Some argue that half-way implementation isn’t true continuous delivery. But I feel this becomes an academic debate that doesn’t really serve anyone. Sure, they may not be fully implementing CD, but the point is that customers are striving towards the goal of continuous delivery. Whether they are at 25, 50, or 75 percent implementation, CD is now serving as a guide in how they run their projects, and the percentage of implementation is just a statistic. The benefits they experience speak for themselves.
CI/CD promote transparency, quality, and agility
CI/CD isn’t just about having software ready all the time or being able to deploy at a moment’s notice. There are also tangible business benefits. Let’s consider a few.
Improve transparency into the state of the software. Software is no longer developed in silos, which improves communication and coordination from the top down. Improved transparency in your communication helps you keep stakeholders on the same page and make better business decisions.
Improve the quality of the software. The automation of strong processes equals consistency, security, and stability. Tedious processes like testing and QA are automated, which leaves less room for human error and increases the speed at which security patches and updates can be released. This ultimately leads to a better customer experience and reduction in the technical risk your business carries.
Improve the agility of your organization. If you think back 30 years ago, everything was based on the Waterfall software development model and was very slow moving. For example, you’d have a tentative June completion date for your software update but because you were working with separate, siloed teams, you’d lack the control to ensure completion by that date. Development was a black box, and teams couldn’t easily see the progress of the software. This process was the opposite of the continuous methodology which is built on agility and transparency.
Now that we’ve looked at some of the business benefits of CI/CD, let’s look at how it also improves your team’s workflow.
Increased automation improves workflows and reduces downtime
Twenty years ago, you could make a change to the code, check it in, and go home for the night. The problem is that you might have just released a bug that prevents the system from being compiled and screwed over other members of the development team. Another team member is now sitting there trying to finish their work, but the system is broken. Now, before they can continue working, they need to track down your changes and revert them.
This type of situation used to happen all the time. For example, it would be the end of the day on Friday, and our team in Minsk would leave at 11:00am U.S. time for the weekend. Someone would commit a change that breaks the system and would drive the U.S. engineers crazy. The CI/CD methodology stops that from happening. When a team member checks their work in, the system automatically compiles the changes and kicks back anything that doesn’t compile.
Continuous methodologies also help improve the requirements process. Requirements need to be clear and state in advance how they’ll be validated before development. To do this effectively, you have to work in parallel with the code. Someone needs to define what the requirements are and explain how they will be validated. When the team is in alignment, they can then create the test to validate it while someone else works on the code. This simultaneous workstyle requires more clarity on requirements than in the older Waterfall methodology.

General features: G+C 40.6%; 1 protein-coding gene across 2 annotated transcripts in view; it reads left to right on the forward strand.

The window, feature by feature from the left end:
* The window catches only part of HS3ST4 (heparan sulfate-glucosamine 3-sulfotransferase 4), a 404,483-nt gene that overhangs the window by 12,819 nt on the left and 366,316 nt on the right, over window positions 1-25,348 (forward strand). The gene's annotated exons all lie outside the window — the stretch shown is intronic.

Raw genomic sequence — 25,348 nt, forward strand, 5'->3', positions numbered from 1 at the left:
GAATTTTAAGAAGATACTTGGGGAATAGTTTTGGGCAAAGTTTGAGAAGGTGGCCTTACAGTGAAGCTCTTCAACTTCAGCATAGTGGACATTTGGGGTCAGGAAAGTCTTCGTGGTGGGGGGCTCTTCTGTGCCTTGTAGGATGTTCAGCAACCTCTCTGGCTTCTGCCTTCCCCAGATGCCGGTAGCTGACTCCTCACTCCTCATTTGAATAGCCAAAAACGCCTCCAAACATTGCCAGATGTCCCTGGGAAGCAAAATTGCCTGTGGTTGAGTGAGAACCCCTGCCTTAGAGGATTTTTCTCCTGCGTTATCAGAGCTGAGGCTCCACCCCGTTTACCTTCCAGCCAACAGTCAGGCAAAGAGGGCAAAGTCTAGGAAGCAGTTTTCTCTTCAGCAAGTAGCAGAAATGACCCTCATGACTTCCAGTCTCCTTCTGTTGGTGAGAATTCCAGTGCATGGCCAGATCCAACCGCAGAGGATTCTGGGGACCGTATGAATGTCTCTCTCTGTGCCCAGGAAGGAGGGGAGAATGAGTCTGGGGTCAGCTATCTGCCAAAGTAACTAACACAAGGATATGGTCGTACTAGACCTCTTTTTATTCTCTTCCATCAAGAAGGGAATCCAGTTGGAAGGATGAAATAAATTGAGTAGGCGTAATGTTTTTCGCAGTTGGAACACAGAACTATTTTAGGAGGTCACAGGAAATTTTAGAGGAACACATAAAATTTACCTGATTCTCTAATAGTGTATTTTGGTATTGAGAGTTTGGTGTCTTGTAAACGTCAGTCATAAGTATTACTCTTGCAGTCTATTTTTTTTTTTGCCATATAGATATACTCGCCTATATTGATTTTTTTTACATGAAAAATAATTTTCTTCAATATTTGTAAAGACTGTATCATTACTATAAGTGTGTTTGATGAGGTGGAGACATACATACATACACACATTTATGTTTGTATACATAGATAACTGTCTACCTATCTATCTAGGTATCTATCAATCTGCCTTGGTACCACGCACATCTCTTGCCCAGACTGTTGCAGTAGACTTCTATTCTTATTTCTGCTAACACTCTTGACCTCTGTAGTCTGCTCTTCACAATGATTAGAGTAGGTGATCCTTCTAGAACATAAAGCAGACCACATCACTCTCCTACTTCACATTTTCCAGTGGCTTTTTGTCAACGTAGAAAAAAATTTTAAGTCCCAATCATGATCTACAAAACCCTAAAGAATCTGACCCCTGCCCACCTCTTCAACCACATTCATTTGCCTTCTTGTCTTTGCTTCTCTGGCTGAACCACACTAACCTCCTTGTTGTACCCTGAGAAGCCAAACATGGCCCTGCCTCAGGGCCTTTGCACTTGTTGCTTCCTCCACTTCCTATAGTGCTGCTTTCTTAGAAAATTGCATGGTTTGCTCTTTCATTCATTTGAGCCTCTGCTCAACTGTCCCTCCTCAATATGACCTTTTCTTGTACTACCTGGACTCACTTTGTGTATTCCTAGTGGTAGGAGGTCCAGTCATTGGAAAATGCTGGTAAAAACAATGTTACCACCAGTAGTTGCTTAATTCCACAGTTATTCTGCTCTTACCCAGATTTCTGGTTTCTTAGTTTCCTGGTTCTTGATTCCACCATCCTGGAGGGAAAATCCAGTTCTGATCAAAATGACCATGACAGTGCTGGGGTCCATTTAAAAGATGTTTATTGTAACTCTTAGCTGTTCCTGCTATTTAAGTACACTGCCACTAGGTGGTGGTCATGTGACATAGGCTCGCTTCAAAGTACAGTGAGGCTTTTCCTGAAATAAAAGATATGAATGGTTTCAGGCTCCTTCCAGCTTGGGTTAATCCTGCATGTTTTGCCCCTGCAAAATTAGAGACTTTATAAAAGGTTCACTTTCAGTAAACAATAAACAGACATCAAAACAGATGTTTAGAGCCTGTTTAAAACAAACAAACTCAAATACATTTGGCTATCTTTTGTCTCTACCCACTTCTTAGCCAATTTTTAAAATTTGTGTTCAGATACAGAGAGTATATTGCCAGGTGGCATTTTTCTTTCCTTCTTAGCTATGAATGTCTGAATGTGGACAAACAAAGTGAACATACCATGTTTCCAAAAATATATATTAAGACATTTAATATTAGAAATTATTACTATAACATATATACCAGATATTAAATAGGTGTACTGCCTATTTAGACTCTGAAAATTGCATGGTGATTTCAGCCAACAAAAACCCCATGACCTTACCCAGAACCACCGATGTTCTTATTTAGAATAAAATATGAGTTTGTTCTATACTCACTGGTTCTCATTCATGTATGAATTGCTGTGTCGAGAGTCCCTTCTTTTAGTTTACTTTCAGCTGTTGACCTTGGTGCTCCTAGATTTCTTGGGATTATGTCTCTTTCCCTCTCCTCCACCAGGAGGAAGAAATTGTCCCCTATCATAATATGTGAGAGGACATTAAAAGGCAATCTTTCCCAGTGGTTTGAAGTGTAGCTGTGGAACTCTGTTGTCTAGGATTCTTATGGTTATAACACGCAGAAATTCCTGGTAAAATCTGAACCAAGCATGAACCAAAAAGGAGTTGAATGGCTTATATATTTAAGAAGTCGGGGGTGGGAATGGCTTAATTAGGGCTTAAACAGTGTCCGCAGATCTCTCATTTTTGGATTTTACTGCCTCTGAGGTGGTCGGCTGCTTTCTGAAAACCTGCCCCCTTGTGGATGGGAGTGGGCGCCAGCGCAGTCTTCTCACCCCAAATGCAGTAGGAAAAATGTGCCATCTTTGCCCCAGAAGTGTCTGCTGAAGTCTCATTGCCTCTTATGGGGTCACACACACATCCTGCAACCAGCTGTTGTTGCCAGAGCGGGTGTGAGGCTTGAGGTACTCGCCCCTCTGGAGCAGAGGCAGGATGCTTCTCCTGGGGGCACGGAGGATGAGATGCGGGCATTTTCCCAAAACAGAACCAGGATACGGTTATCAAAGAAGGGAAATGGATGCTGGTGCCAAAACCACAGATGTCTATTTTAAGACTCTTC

These elevated standards have been positive for development as it’s raised requirements’ definition and improved clarity and specificity. This benefits the early stages of development where defects don’t really happen in coding but are more due to confusion over requirements. If somebody has to state in advance how they’re going to validate the code, it ensures we’re on the same page early on, ultimately improving communication, excelling coordination, and reducing risk.
What paths can the reader take to implement these processes?
You can start laying the foundation for continuous development by establishing the right processes within your organization. For example, it would be almost impossible to implement CI/CD without Agile as a foundation. With Waterfall, there are so many practices that don’t match up with CD, but continuous development methodologies seem to be native extensions of the Agile process.
Next would be training. Is your team trained on Agile? Are roles defined in your organization? Without people trained on Agile, specifically Scrum or Kanban, it’s going to be very difficult to implement continuous delivery or continuous deployment.
Once you have the right processes in place and people trained, it really becomes an engineering effort. Starting with continuous integration, the first role you’d probably add would be DevOps with automated testers coming in at a close second. DevOps people would give you a way to automate the building and integration of the software and automated testers would give you a way to test out the software. Once the Agile foundation is in place, you can begin to build the structure of your software by adding positions in DevOps and testing.
These steps are a great starting place for continuous delivery and continuous deployment. Are you ready to leverage the advantages of CI/CD development?
How does Coherent Solutions fit in?
Our Coherent Solutions team has a lot of experience in setting up CI/CD processes and engineering infrastructure. This includes creating the necessary tools to implement CI/CD. Our experience helps us advise clients, augment what they’re already doing, and show how other companies have solved the problems that they are facing.
CI/CD is not this half-baked Waterfall thing from 25 years ago. It’s how companies like Google and Netflix operate these days. They’re highly controlled, highly automated, and ready to rock and roll at any moment. That’s where our development team thrives. Advising and helping clients set up CI/CD is something we love to do and are passionate about. If you’re ready to implement or augment CI/CD in your organization, let’s talk today.